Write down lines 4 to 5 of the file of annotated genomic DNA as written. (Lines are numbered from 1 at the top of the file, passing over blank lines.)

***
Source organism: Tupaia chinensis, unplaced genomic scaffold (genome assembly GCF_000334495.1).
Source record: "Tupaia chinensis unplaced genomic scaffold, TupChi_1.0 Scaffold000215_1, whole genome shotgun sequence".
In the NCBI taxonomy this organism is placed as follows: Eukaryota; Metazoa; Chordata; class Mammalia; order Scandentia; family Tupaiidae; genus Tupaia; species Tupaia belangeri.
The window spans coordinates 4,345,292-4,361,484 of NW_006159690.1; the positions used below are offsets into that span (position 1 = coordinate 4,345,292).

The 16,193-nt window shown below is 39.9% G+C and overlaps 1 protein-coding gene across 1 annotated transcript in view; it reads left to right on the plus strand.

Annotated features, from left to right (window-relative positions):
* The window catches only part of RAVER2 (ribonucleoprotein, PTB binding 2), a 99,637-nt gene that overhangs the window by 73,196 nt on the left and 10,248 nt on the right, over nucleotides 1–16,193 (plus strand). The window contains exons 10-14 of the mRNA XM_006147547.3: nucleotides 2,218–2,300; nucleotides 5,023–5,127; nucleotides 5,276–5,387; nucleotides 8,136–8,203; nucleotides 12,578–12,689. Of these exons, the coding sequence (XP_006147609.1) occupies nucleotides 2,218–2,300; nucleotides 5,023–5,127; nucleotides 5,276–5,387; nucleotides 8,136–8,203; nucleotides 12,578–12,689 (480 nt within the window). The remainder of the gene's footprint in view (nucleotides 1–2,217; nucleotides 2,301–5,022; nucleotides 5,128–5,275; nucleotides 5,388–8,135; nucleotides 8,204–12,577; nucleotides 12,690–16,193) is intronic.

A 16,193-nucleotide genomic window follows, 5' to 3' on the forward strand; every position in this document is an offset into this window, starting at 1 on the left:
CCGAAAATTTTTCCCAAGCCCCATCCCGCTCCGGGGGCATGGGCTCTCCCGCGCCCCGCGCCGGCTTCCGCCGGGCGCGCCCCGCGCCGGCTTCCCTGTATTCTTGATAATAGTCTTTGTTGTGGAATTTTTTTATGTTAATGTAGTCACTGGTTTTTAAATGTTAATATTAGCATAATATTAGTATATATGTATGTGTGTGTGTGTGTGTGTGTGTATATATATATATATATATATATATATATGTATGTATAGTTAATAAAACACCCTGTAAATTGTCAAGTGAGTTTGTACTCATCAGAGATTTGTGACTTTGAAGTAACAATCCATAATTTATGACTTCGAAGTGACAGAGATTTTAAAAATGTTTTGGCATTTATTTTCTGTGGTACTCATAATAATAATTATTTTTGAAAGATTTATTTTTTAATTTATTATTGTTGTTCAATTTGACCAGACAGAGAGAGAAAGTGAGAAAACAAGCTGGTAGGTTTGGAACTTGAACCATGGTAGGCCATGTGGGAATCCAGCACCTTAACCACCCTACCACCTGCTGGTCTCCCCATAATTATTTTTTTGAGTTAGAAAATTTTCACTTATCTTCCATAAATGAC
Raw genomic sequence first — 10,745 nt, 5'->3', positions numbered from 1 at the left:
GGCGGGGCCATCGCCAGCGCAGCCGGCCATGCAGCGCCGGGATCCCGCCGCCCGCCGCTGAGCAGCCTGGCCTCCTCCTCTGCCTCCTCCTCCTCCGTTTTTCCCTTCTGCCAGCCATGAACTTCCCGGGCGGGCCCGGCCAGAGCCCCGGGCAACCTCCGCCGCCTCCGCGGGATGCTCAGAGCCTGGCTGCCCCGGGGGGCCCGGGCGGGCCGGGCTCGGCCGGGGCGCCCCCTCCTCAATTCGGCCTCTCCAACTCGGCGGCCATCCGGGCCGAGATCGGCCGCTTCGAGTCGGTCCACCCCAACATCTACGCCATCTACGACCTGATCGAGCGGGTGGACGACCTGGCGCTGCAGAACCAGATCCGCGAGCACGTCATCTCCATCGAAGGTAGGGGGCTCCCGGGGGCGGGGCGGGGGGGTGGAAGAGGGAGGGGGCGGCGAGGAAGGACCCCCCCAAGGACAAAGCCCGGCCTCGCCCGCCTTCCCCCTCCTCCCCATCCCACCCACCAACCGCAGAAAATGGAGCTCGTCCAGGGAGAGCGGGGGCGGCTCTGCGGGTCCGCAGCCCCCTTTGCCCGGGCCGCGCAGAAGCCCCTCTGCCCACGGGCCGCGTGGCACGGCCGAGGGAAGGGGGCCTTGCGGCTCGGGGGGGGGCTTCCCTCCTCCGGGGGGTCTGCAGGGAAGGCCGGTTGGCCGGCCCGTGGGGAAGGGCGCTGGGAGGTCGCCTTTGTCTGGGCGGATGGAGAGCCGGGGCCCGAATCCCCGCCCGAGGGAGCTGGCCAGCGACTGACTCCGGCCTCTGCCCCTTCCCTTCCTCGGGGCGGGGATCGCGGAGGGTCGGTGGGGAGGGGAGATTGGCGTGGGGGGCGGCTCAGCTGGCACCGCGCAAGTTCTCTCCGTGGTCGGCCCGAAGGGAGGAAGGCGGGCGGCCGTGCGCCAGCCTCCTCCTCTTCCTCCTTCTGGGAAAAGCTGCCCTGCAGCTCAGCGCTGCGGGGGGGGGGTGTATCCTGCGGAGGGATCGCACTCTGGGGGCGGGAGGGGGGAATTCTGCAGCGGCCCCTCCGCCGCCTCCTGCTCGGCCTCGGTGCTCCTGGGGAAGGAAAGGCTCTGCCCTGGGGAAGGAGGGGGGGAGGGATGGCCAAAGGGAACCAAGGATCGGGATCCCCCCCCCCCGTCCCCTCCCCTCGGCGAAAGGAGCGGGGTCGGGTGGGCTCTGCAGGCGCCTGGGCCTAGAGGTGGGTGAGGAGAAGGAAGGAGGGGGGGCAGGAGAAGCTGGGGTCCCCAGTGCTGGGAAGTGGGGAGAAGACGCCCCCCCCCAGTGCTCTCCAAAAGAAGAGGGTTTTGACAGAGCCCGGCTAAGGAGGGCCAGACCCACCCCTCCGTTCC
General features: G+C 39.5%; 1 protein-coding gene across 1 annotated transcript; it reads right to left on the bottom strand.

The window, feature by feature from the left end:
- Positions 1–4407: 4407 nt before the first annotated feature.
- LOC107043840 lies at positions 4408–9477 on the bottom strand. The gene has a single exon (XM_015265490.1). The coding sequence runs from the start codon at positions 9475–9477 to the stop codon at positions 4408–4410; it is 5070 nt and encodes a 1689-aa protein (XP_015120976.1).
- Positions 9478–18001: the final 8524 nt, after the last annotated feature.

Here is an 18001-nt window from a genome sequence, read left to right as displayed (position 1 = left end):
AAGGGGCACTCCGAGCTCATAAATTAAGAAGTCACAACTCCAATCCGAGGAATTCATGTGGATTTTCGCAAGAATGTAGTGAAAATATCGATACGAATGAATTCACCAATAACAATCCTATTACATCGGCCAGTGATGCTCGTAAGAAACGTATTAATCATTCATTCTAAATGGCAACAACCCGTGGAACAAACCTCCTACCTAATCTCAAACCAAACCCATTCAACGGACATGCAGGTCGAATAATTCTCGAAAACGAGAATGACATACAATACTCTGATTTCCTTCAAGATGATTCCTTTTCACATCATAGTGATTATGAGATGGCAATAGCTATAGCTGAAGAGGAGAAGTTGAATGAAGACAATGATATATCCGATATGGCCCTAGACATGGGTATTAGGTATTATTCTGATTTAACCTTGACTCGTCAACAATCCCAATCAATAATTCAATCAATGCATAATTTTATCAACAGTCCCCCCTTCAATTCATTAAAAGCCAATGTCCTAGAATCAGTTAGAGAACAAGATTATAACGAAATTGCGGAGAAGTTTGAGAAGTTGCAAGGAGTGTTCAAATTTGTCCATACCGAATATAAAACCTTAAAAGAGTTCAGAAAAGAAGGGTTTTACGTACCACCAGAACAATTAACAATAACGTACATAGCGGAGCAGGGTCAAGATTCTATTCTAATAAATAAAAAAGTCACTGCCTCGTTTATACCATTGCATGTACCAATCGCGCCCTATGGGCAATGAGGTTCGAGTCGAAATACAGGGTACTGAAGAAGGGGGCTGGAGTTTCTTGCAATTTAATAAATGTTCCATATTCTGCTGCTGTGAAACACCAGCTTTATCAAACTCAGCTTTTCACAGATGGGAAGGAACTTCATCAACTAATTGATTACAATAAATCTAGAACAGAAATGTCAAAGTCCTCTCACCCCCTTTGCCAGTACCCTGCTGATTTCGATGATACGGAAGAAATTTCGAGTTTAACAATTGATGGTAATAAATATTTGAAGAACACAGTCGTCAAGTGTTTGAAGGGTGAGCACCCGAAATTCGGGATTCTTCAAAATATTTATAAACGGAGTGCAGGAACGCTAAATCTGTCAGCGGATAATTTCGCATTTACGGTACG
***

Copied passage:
The window spans coordinates 4,345,292-4,361,484 of NW_006159690.1; the positions used below are offsets into that span (position 1 = coordinate 4,345,292).

The 16,193-nt window shown below is 39.9% G+C and overlaps 1 protein-coding gene across 1 annotated transcript in view; it reads left to right on the plus strand.